The asteroid, called RX2 2019, is just one of many so-called "Near-Earth Objects" or NEOs that are dangerously approaching our planet. In total, NASA estimates that there are 796,901 known asteroids and 3,586 known comets in the solar system. The asteroid flew by today (Thursday, September 12) on a "Close Earth Approach" orbit that brought it very close to the planet. Flyby arrived just six days after NASA first observed the asteroid's orbit on September 6.
NASA said the mountain will approach us at 4.19 BST (3.19 am UTC) today.
Asteroid 2019 RX2 is a space of Apollo-type rock orbiting the sun within the solar system's inner circuits.
The asteroid follows a trajectory similar to the Asteroid 1
Sometimes NEO like RX2 will cross paths with the earth at various points in time.
Based on NASA's calculations, the asteroid was already approaching Earth six times before the first observation this year.
READ MORE: How often do asteroids hit Earth? What is the risk of impact?
The first flyby occurred 100 years ago on December 9, 1919.
Following today's close approach, space rock will reappear in the corners of the earth again in space 2024 and 2063.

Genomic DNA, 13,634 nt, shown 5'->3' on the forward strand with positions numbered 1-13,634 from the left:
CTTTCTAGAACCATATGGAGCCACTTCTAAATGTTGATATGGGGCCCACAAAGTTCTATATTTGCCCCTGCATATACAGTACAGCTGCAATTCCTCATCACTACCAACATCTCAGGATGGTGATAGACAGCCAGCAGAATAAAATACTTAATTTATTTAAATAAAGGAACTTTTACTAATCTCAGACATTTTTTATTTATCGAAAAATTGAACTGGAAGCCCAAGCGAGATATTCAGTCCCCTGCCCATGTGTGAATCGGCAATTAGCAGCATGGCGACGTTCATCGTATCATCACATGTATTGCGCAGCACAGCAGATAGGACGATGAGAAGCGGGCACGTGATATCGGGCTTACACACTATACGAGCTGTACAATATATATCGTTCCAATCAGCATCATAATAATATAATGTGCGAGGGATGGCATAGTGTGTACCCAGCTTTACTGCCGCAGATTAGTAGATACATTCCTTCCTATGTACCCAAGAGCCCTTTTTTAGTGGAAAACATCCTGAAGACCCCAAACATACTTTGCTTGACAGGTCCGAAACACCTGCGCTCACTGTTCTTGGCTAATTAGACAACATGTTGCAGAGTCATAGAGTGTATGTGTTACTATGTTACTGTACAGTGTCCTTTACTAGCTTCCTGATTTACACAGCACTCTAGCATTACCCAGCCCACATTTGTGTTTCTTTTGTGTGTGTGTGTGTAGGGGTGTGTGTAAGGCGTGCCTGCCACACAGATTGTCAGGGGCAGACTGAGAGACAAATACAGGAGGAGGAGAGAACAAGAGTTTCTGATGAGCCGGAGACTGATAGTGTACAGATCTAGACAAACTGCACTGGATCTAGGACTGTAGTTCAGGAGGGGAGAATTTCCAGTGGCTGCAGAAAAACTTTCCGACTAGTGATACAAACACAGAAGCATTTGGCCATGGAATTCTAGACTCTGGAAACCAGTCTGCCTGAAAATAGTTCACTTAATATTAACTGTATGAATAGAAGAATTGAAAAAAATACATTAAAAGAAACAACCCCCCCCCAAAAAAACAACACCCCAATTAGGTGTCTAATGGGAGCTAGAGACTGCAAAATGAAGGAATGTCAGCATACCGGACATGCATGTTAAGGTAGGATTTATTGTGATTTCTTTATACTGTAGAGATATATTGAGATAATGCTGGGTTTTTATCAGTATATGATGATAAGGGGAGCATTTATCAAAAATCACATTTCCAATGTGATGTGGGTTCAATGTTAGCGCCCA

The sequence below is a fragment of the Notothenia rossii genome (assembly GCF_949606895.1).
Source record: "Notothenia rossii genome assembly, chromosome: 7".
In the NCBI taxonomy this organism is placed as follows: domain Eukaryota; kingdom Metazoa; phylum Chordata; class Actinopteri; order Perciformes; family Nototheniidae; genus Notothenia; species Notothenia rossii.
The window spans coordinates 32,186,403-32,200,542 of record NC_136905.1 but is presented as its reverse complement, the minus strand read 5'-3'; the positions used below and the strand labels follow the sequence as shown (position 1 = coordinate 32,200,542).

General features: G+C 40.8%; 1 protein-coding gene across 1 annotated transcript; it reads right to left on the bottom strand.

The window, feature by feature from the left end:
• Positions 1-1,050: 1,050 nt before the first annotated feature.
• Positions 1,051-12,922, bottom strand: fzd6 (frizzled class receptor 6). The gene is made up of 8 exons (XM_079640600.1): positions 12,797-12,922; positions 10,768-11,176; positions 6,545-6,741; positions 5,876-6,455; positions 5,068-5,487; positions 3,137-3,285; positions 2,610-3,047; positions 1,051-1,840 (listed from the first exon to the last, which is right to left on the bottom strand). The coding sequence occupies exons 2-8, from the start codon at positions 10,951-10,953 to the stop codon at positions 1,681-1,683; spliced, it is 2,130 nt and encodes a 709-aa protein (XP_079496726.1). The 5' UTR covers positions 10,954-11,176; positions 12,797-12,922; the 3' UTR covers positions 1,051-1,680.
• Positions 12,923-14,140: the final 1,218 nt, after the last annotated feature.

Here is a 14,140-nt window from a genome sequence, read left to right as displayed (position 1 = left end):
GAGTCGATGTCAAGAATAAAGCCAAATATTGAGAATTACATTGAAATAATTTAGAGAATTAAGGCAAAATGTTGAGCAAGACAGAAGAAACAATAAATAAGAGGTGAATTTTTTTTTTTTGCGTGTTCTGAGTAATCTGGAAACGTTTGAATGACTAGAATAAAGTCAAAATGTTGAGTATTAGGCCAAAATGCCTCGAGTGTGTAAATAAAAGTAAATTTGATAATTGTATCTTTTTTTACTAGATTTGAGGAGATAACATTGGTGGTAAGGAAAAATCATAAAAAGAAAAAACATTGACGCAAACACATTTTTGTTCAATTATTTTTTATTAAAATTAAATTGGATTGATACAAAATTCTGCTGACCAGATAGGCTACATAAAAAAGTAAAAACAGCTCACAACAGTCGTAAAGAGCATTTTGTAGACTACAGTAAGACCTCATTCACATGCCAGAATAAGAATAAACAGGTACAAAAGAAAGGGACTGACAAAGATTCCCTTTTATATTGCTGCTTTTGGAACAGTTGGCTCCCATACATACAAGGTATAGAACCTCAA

NASA estimates the Asteroid RX2 measures somewhere in the range of 18.6 to 12 m in diameter.
On average, car sizes like this earth strike once a year.
Thankfully, the asteroid is small enough to safely burn up in the atmosphere without hitting the ground.
Every major and space rock can cause serious damage like the rock that exploded over Russia's Chelyabinsk Oblast in 2013.
READ MORE: NASA collaborates with ESA to stop giant asteroid threats
called Chelyabinsk Meteor only measured about 20.6 meters across but its blast blew out windows and injured more than 1,000 people with glass shards.
The good news is, N ASA did not expect the Asteroid RX2 to hit the planet today.
The asteroid approached our planet at a speed of about 5.34 km per second or 11 945 km / h (19 224 km / h).
At its closest, the mountain flew past distances of 0.01848 astronomical units.
READ MORE: This is what would happen if an asteroid hits Earth
A single astronomical measurement is about 149.6 million km, which is the distance from the Sun to Earth.
This means that the rock missed our planet by about 2.7 million miles – about seven times the distance to the moon.
NASA said: "As they orbit the sun, close Earth objects can sometimes approach the Earth.
"Note that a & # 39; near & # 39; astronomical passage can be very far away in human terms: millions or even tens of millions of kilometers."